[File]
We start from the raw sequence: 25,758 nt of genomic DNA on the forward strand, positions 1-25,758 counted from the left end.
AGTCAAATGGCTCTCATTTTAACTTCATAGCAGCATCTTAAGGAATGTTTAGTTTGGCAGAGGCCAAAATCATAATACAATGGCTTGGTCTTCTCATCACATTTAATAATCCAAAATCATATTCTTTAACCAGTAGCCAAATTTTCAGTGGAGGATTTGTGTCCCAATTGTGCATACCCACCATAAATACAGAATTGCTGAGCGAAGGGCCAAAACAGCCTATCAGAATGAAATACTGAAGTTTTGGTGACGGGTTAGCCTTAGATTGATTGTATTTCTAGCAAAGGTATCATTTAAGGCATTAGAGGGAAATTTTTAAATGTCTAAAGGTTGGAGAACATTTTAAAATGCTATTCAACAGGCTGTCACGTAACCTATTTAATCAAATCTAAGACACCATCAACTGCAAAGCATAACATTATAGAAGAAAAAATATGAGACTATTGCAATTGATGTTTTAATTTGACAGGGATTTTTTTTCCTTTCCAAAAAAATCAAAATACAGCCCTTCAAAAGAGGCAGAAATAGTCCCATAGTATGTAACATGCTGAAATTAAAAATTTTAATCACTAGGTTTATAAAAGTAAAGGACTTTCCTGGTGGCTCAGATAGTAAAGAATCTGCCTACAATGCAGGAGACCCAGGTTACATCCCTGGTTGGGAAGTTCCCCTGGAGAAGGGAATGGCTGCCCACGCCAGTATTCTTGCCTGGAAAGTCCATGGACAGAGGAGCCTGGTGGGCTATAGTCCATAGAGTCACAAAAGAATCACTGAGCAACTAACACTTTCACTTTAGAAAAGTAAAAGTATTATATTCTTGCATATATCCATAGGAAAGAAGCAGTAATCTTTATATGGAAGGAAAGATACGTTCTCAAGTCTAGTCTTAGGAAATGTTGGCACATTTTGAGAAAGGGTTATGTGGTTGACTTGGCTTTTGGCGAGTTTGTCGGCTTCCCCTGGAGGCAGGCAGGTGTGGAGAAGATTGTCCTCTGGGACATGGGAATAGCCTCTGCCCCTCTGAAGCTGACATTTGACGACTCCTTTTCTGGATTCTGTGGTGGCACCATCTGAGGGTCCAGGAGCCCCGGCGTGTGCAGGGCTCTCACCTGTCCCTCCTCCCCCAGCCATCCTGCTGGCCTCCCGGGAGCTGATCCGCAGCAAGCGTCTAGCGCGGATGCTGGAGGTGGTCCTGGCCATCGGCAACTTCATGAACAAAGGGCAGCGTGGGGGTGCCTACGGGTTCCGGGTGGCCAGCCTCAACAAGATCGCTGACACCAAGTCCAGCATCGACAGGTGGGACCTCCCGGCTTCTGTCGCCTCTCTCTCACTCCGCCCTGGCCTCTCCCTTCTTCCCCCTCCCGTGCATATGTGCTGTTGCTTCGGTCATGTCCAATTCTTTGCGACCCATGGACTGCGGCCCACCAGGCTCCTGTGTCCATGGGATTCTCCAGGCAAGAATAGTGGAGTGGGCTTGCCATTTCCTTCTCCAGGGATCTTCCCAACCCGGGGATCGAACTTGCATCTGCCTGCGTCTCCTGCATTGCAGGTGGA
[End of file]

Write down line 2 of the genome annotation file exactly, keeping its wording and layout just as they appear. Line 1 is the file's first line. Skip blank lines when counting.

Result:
AGTCAAATGGCTCTCATTTTAACTTCATAGCAGCATCTTAAGGAATGTTTAGTTTGGCAGAGGCCAAAATCATAATACAATGGCTTGGTCTTCTCATCACATTTAATAATCCAAAATCATATTCTTTAACCAGTAGCCAAATTTTCAGTGGAGGATTTGTGTCCCAATTGTGCATACCCACCATAAATACAGAATTGCTGAGCGAAGGGCCAAAACAGCCTATCAGAATGAAATACTGAAGTTTTGGTGACGGGTTAGCCTTAGATTGATTGTATTTCTAGCAAAGGTATCATTTAAGGCATTAGAGGGAAATTTTTAAATGTCTAAAGGTTGGAGAACATTTTAAAATGCTATTCAACAGGCTGTCACGTAACCTATTTAATCAAATCTAAGACACCATCAACTGCAAAGCATAACATTATAGAAGAAAAAATATGAGACTATTGCAATTGATGTTTTAATTTGACAGGGATTTTTTTTCCTTTCCAAAAAAATCAAAATACAGCCCTTCAAAAGAGGCAGAAATAGTCCCATAGTATGTAACATGCTGAAATTAAAAATTTTAATCACTAGGTTTATAAAAGTAAAGGACTTTCCTGGTGGCTCAGATAGTAAAGAATCTGCCTACAATGCAGGAGACCCAGGTTACATCCCTGGTTGGGAAGTTCCCCTGGAGAAGGGAATGGCTGCCCACGCCAGTATTCTTGCCTGGAAAGTCCATGGACAGAGGAGCCTGGTGGGCTATAGTCCATAGAGTCACAAAAGAATCACTGAGCAACTAACACTTTCACTTTAGAAAAGTAAAAGTATTATATTCTTGCATATATCCATAGGAAAGAAGCAGTAATCTTTATATGGAAGGAAAGATACGTTCTCAAGTCTAGTCTTAGGAAATGTTGGCACATTTTGAGAAAGGGTTATGTGGTTGACTTGGCTTTTGGCGAGTTTGTCGGCTTCCCCTGGAGGCAGGCAGGTGTGGAGAAGATTGTCCTCTGGGACATGGGAATAGCCTCTGCCCCTCTGAAGCTGACATTTGACGACTCCTTTTCTGGATTCTGTGGTGGCACCATCTGAGGGTCCAGGAGCCCCGGCGTGTGCAGGGCTCTCACCTGTCCCTCCTCCCCCAGCCATCCTGCTGGCCTCCCGGGAGCTGATCCGCAGCAAGCGTCTAGCGCGGATGCTGGAGGTGGTCCTGGCCATCGGCAACTTCATGAACAAAGGGCAGCGTGGGGGTGCCTACGGGTTCCGGGTGGCCAGCCTCAACAAGATCGCTGACACCAAGTCCAGCATCGACAGGTGGGACCTCCCGGCTTCTGTCGCCTCTCTCTCACTCCGCCCTGGCCTCTCCCTTCTTCCCCCTCCCGTGCATATGTGCTGTTGCTTCGGTCATGTCCAATTCTTTGCGACCCATGGACTGCGGCCCACCAGGCTCCTGTGTCCATGGGATTCTCCAGGCAAGAATAGTGGAGTGGGCTTGCCATTTCCTTCTCCAGGGATCTTCCCAACCCGGGGATCGAACTTGCATCTGCCTGCGTCTCCTGCATTGCAGGTGGA